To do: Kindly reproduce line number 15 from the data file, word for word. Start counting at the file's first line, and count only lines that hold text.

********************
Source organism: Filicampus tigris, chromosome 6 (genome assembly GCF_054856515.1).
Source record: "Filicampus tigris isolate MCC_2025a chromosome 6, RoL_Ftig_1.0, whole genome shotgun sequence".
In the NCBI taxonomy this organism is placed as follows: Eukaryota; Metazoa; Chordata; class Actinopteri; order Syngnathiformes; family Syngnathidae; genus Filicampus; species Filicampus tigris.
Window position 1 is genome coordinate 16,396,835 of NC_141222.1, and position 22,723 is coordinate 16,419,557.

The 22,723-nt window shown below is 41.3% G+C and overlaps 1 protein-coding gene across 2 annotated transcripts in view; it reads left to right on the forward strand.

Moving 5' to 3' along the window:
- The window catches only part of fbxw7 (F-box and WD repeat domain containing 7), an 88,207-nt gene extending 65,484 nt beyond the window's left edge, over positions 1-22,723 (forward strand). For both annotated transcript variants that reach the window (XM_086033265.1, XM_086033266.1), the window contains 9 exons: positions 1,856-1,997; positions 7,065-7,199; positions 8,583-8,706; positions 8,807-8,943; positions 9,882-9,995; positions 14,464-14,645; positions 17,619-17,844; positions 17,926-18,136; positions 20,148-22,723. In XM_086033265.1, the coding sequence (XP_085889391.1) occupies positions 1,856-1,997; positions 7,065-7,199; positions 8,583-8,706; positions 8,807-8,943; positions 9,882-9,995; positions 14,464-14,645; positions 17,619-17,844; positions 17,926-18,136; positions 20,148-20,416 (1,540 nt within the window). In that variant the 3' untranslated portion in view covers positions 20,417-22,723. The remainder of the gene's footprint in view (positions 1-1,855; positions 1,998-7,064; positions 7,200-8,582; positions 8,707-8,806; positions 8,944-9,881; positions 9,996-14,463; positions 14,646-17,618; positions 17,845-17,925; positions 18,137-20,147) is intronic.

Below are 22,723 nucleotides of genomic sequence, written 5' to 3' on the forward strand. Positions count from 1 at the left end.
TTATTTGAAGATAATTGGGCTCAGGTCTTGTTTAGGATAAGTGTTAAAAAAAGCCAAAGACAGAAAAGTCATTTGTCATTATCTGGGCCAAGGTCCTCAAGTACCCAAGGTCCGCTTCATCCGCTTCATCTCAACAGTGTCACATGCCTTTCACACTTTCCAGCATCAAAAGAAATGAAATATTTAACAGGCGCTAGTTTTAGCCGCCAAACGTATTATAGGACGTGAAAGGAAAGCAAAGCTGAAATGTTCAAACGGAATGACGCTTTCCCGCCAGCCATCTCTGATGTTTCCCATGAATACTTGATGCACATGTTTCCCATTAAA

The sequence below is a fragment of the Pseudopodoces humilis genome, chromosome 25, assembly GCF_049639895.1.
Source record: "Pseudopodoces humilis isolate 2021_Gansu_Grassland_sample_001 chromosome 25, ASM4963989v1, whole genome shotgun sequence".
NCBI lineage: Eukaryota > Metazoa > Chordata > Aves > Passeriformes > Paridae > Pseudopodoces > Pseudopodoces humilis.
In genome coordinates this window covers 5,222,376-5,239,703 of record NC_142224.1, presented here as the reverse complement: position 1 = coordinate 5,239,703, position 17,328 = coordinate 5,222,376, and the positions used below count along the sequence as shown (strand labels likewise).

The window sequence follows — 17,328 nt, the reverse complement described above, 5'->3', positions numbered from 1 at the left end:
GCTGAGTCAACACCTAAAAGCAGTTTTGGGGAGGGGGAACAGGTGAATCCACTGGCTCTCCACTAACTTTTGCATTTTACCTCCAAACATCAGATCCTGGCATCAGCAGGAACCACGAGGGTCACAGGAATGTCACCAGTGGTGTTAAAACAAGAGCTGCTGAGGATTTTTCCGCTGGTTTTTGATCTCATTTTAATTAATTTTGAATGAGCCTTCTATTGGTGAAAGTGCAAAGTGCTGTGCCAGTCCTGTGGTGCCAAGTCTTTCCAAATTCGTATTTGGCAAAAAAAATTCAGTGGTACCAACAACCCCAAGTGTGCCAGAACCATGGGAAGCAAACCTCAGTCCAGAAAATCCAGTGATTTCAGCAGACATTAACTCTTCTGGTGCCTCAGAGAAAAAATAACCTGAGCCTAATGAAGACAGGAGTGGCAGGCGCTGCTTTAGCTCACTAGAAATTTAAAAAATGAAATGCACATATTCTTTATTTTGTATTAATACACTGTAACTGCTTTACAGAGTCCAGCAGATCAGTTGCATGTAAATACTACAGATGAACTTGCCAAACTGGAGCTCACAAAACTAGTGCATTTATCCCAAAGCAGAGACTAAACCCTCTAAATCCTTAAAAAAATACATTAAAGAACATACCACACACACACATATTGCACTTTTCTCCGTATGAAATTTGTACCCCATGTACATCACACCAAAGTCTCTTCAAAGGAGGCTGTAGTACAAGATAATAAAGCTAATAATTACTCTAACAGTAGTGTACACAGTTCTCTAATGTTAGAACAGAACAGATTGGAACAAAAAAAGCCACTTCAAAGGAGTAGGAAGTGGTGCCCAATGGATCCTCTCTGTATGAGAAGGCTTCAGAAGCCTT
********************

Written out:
GCTGAGTCAACACCTAAAAGCAGTTTTGGGGAGGGGGAACAGGTGAATCCACTGGCTCTCCACTAACTTTTGCATTTTACCTCCAAACATCAGATCCTGGCATCAGCAGGAACCACGAGGGTCACAGGAATGTCACCAGTGGTGTTAAAACAAGAGCTGCTGAGGATTTTTCCGCTGGTTTTTGATCTCATTTTAATTAATTTTGAATGAGCCTTCTATTGGTGAAAGTGCAAAGTGCTGTGCCAGTCCTGTGGTGCCAAGTCTTTCCAAATTCGTATTTGGCAAAAAAAATTCAGTGGTACCAACAACCCCAAGTGTGCCAGAACCATGGGAAGCAAACCTCAGTCCAGAAAATCCAGTGATTTCAGCAGACATTAACTCTTCTGGTGCCTCAGAGAAAAAATAACCTGAGCCTAATGAAGACAGGAGTGGCAGGCGCTGCTTTAGCTCACTAGAAATTTAAAAAATGAAATGCACATATTCTTTATTTTGTATTAATACACTGTAACTGCTTTACAGAGTCCAGCAGATCAGTTGCATGTAAATACTACAGATGAACTTGCCAAACTGGAGCTCACAAAACTAGTGCATTTATCCCAAAGCAGAGACTAAACCCTCTAAATCCTTAAAAAAATACATTAAAGAACATACCACACACACACATATTGCACTTTTCTCCGTATGAAATTTGTACCCCATGTACATCACACCAAAGTCTCTTCAAAGGAGGCTGTAGTACAAGATAATAAAGCTAATAATTACTCTAACAGTAGTGTACACAGTTCTCTAATGTTAGAACAGAACAGATTGGAACAAAAAAAGCCACTTCAAAGGAGTAGGAAGTGGTGCCCAATGGATCCTCTCTGTATGAGAAGGCTTCAGAAGCCTT